I'm guessing  with the value of quarterly stock profits CEO's don't give a shit about customer service, as long as they can keep them quiet - buying new computers and upgrading software as a method to diveret the problem from the terrible service provided.

Comment by Chris on November 4, 2015 at 7:02am

With all of my complaints, I wonder how my neighbors deal - probably with terrible cell phone service.

Comment by Chris on November 4, 2015 at 6:56am

Wouldn't you think that here just north of the 'silly-cone' valley that our internet connection would work - somewhat.

My internet connection has been half whitted for years.  I wonder if we are still using telegraph lines from the gold rush era here sometimes.

It's pathetic.

Comment by Stephen on November 3, 2015 at 5:58am

Chris I'm constantly surprised that California of all places is as slow as it appears to be. I've noticed that most of your phone lines are overhead and not buried underground and I read somewhere that overhead cables are hard to convert to fibre optics. You can understand it in the more rural areas but from what ive seen even in your cities they are laid out above ground. 

Comment by Chris on November 3, 2015 at 1:01am

Here we go again. P.O.S. internet connection with rain causing shorts and intermittentant problems. 

I should probably drop the telephone line and use cable.

Comment by Chris on August 28, 2015 at 6:22am

My telco is a P.O.S. AT&T has been to my house numerous times. The've sent me a couple of modems - whoch of course I don't need. One modem that works is all I need. The line comming to my house is terrible.

A neighbor had a hook fall off her house dropping a power line on to the com line resulting in multiple shorts.

The telco replaced four sections of line and spliced at least 40 connections.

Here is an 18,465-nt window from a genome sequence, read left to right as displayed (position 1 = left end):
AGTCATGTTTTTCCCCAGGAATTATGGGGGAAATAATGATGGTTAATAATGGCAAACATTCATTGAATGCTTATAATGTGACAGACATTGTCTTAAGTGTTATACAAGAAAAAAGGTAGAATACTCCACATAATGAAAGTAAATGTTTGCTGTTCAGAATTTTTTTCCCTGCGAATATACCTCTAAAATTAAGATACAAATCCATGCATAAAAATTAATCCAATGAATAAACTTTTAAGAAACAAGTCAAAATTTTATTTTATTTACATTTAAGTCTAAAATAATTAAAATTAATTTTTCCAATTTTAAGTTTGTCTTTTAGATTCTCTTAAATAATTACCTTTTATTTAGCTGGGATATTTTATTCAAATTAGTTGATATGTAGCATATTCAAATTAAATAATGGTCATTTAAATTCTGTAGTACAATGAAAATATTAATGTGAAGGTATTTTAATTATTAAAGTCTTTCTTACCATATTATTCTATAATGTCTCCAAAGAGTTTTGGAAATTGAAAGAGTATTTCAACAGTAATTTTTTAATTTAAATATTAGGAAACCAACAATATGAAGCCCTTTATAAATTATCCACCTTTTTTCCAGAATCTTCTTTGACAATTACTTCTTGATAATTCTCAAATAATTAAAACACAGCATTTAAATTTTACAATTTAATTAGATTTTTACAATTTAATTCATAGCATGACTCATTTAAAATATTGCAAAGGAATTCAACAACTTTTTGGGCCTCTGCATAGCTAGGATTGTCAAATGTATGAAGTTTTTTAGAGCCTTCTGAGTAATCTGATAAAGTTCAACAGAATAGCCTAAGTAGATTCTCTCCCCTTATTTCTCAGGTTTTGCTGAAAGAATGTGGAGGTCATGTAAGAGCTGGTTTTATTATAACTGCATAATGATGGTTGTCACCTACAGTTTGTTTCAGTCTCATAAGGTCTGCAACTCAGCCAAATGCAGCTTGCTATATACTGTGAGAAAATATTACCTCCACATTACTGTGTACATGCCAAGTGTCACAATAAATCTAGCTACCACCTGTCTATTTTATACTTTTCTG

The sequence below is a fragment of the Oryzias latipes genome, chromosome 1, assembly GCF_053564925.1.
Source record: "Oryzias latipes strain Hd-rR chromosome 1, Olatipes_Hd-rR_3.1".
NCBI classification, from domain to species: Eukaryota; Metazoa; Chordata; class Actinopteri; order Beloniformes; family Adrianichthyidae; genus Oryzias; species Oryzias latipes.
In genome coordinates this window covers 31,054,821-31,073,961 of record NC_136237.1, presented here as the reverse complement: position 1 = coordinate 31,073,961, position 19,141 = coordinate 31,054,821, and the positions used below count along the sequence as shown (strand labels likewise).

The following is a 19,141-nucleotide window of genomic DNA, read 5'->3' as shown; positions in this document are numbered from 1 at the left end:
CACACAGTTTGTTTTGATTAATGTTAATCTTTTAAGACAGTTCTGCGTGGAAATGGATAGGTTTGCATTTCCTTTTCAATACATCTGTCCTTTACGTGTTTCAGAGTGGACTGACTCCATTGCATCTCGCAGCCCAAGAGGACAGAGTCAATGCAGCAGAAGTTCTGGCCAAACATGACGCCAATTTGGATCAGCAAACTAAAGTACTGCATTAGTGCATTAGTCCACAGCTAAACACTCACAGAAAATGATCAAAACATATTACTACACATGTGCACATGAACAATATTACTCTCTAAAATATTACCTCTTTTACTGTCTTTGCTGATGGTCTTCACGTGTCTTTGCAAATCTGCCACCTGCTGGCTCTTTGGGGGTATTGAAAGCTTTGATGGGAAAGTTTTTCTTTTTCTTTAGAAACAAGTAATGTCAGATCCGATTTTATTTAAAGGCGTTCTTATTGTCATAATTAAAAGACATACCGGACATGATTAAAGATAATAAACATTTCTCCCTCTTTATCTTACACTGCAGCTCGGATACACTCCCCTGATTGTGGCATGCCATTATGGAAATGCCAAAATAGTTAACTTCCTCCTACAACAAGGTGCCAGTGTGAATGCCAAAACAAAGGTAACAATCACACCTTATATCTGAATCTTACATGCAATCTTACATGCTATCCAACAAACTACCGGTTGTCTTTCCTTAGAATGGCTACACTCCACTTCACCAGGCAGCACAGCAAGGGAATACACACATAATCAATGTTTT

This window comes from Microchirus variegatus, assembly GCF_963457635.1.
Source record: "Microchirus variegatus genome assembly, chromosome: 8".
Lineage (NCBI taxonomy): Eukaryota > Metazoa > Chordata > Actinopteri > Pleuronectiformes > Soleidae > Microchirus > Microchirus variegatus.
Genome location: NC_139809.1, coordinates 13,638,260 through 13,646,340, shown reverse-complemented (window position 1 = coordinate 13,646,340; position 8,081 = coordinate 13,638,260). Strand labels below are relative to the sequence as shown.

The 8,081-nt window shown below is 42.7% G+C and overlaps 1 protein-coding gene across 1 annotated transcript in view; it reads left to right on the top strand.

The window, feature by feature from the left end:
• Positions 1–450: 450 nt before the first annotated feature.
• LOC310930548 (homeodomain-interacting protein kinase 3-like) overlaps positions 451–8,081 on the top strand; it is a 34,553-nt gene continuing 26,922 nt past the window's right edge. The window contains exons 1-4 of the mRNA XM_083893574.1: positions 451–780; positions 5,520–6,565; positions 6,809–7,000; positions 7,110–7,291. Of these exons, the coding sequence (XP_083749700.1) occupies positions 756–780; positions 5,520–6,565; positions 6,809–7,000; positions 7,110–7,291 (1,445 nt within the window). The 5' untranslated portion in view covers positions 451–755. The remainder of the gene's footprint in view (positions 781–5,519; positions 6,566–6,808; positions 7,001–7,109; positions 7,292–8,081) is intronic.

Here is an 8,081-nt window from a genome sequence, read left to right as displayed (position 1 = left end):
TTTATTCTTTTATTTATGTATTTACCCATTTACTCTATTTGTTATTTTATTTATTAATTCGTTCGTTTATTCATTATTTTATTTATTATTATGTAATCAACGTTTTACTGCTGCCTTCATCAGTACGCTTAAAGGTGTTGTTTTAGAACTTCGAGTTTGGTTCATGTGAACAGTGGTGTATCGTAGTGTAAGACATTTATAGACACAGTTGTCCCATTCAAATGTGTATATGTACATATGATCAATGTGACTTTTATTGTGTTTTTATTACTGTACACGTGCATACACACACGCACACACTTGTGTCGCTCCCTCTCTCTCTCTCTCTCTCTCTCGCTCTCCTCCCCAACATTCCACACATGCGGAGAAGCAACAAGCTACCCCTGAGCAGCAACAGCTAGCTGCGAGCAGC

I had another line drop this evening. AT&T will come out today between 1-8.  Prehaps they will eventually fix the problem. At this point with all of the problems it seems it would be less expensive for them to replace the entire line - which is about 2500 feet.  My neighobors must be having telco and internet, or if they have TV via the telephone line that must be  half working.

This is becoming ridicoulous.  The problem has been going on for months - years after my neighbor had the hook for her power line fall off the house and drop on the wires.

This is one of many reasons why it's better to burry the lines in the street.

Though it's more expensive, there are fewer problems in the long term - and when done correctly there are fewer odd outages.

I suppose most people give up and just get a cell phone. I don't need, or want  a cell phone. Most people I know who have them have terrible service connections.

This internet service though the telco is terrible - the telephone line is noisly and the internet service is shakey at best.  I wonder how many of my neighbors use the telepone line for their TV. At best it must be foggy.

I guess most people don't complain and are complacent.

Terrible service is commonplace  within every institution.

How did we get to the point where it was acceptable to have shitty service in every institution we need to rely on?I

Comment by Chris on October 25, 2013 at 7:39am

September 6, 2013 | By Maira Sutton

International Criticism Escalates Against TPP as Negotiations Go Fu...

This week, trade delegates met in San Francisco to discuss the Trans-Pacific Partnership (TPP) agreement's e-commerce chapter. It's likely that this secret chapter carries provisions that whittle away at user data protections [pdf]. But we weren't able to say so at this meeting. Not only have they neglected to notify digital rights groups—including EFF, which is based in San Francisco—about the meeting, we could not even discover where it was taking place.

Delegates from TPP countries are right now holding these secretive "inter-sessional" meetings here and in other undisclosed cities around the world. Trade reps for specific issue areas are hammering out "unresolved" issues that are holding up the conclusion of the agreement, and doing so by becoming even more secretive and evasive than ever.

We only heard about a TPP meeting on intellectual property in Mexico City in September through the diplomatic rumor-mill, since the US Trade Rep is no longer bothering to announce the dates or locations of these closed-door side meetings. During this round in Mexico, countries that have been resistant to U.S. demands to sign onto highly restrictive copyright enforcement standards may ultimately be strong-armed into doing so.

More Here

Comment by Davy on October 2, 2013 at 5:32pm

Microsoft is just lucky they ain't being sued for the same thing!